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These tiny fish can make noises louder than a jet engine during take-off

Surprisingly, despite its small size, this fish is capable of producing sounds as loud as 140 decibels, akin to the noise generated by a jet engine during take-off. (CREDIT: Senckenberg/Britz)


An international team of researchers, led by Dr. Ralf Britz from Senckenberg Natural History Museum, investigated a tiny fish species called Danionella cerebrum, which measures no more than 12 millimeters in length.


Surprisingly, despite its small size, this fish is capable of producing sounds as loud as 140 decibels, akin to the noise generated by a jet engine during take-off from a distance of 100 meters.


 
 

Published in the Proceedings of the National Academy of Sciences, the study delves into the unique sound-producing capabilities of these translucent creatures. It is speculated that they utilize these sounds for communication purposes in murky waters.



The unique sound-generating apparatus of the tiny fish was visualized using a combination of methods, here as a cleared and stained specimen. (CREDIT: Senckenberg/Britz)


Dr. Britz comments on the unexpected vocal abilities of some fish species, stating, "Fishes, on the other hand, are generally considered to be rather quiet members of the animal kingdom." He draws attention to the male plainfin midshipman fish, which uses audible vibrations reaching 130 decibels to attract females.


 
 

In their investigation, Dr. Britz and his team, led by Benjamin Judkewitz from Charité in Berlin, employed various scientific techniques such as high-speed video analysis, micro-computed tomography, gene expression analysis, and finite difference methods.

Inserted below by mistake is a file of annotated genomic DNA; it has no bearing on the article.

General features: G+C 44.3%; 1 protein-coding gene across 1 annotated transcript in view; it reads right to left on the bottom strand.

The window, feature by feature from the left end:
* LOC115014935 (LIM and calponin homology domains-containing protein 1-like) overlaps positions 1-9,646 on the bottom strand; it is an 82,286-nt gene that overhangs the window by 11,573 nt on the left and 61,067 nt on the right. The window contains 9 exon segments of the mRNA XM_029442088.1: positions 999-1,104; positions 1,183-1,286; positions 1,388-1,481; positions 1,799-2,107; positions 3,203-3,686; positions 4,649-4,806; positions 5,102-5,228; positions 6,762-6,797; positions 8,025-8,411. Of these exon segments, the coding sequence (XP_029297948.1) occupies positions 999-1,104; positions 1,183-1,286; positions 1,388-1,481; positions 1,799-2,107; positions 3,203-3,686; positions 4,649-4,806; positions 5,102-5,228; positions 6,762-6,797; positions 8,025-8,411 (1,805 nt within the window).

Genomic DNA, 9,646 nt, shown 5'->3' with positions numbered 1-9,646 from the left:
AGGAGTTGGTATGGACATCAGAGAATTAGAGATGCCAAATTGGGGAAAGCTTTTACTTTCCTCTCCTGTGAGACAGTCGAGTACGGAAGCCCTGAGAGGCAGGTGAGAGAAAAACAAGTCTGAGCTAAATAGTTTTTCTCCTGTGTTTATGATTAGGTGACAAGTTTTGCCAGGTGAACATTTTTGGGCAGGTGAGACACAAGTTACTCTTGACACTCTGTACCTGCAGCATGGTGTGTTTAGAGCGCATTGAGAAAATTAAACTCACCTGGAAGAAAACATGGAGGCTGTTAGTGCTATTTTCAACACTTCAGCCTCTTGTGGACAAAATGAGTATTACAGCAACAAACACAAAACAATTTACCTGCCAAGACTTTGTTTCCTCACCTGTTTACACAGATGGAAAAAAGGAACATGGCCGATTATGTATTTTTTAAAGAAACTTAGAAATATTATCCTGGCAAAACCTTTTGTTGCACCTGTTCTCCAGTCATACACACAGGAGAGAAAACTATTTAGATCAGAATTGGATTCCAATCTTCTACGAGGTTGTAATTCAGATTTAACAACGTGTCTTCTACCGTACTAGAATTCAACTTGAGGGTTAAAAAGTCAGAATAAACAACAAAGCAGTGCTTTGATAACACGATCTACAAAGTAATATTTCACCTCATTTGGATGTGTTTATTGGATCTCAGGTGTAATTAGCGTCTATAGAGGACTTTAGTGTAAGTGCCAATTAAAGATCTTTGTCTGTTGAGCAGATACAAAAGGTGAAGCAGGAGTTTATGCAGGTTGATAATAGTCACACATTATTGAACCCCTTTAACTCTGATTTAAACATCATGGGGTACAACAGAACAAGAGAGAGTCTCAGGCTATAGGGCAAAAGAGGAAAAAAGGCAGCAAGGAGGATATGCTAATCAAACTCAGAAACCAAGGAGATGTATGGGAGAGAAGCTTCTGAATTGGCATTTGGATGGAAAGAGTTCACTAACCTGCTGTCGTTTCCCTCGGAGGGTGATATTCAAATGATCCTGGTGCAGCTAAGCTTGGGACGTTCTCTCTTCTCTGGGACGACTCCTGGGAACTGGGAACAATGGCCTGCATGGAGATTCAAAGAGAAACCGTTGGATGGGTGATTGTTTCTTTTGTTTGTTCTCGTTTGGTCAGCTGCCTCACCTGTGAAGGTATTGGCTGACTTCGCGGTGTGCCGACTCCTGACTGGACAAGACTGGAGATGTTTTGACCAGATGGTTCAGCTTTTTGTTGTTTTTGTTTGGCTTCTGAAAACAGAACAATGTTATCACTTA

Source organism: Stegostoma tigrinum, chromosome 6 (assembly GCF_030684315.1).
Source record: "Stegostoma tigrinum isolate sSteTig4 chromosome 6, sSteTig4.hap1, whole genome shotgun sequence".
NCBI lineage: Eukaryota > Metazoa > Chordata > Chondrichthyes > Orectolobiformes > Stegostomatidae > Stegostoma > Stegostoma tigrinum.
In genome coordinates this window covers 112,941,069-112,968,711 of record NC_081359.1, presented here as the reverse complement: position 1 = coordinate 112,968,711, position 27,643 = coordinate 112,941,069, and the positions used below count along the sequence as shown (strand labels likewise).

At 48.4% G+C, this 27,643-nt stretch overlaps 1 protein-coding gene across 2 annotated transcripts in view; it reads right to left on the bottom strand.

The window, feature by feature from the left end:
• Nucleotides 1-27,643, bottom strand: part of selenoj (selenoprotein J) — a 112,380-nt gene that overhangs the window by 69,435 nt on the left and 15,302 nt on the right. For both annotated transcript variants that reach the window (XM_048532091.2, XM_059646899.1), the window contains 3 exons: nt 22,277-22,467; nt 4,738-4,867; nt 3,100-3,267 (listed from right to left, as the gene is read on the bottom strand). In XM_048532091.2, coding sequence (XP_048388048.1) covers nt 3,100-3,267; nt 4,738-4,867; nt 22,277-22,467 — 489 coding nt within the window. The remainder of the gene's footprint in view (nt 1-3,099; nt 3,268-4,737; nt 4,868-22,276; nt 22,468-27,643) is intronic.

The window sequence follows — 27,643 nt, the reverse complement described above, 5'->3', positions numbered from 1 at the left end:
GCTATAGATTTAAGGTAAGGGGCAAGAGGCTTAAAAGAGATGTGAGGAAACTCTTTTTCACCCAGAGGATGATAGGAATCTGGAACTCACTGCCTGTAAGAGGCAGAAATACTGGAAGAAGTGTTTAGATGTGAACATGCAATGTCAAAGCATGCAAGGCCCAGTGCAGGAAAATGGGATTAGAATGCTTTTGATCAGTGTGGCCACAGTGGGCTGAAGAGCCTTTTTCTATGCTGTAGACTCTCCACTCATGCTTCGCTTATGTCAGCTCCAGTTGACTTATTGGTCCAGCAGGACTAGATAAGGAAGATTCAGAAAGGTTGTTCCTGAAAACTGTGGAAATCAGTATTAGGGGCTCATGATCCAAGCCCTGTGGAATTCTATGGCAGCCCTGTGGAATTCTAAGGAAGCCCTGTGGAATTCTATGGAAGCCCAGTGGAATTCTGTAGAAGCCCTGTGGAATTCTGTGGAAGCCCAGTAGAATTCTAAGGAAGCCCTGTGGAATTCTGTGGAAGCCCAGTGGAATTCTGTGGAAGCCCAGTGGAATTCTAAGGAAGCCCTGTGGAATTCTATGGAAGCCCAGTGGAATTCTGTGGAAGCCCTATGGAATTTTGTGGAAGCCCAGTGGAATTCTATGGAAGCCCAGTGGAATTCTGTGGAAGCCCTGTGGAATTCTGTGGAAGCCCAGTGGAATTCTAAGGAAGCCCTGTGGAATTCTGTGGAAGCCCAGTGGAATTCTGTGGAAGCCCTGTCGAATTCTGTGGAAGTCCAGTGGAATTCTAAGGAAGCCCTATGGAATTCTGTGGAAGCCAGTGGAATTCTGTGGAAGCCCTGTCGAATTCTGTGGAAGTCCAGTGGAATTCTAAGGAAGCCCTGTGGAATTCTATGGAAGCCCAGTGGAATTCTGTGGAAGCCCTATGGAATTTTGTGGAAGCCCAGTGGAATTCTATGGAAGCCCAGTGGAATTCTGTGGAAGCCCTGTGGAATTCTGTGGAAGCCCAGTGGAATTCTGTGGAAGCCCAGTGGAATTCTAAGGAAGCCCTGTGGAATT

These methods revealed the presence of a specialized sound-generating apparatus in the males of Danionella cerebrum. This apparatus includes drumming cartilage, a specialized rib, and a muscle resistant to fatigue.


 

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Dr. Britz elaborates on the mechanics behind the fish's remarkable ability, stating, "This apparatus accelerates the drumming cartilage with a force of over 2,000 g and shoots it against the swim bladder to produce a rapid, loud pulse." The fish then strings together these pulses to create calls through muscle contractions.


Originating from shallow and turbid waters in Myanmar, these transparent fish are ideal for biomedical research due to their see-through bodies. Dr. Britz suggests that competition among males in visually restricted environments might have led to the development of this specialized mechanism for acoustic communication.


 
 

The study's findings challenge the traditional belief that skeletal movement speed in vertebrates is limited by muscle capabilities. According to the team, understanding the extraordinary adaptation of Danionella cerebrum enhances our comprehension of animal locomotion and underscores the diverse propulsion mechanisms present in different species, contributing to a broader understanding of evolutionary biology and biomechanics.


Video: Danionella males vocalize in social contexts Danionella swimming in their home tank with the spectrogram of the audio below. The males vocalize in the presence of conspecifics. (CREDIT: Senckenberg/Britz)


Dr. Britz also highlights the potential for further research into the sound production mechanisms of other Danionella species. He states, "The sounds produced by other Danionella species have not yet been studied in detail; it would be interesting to learn how their mechanism of sound production differs and how these differences relate to evolutionary adaptation."


 
 

Additionally, he emphasizes the unique opportunity provided by the lifelong transparency of the genus Danionella to compare the neural mechanisms underlying sound generation among different species.






For more science news stories check out our New Discoveries section at The Brighter Side of News.


 

Note: Materials provided above by The Brighter Side of News. Content may be edited for style and length.


 
 

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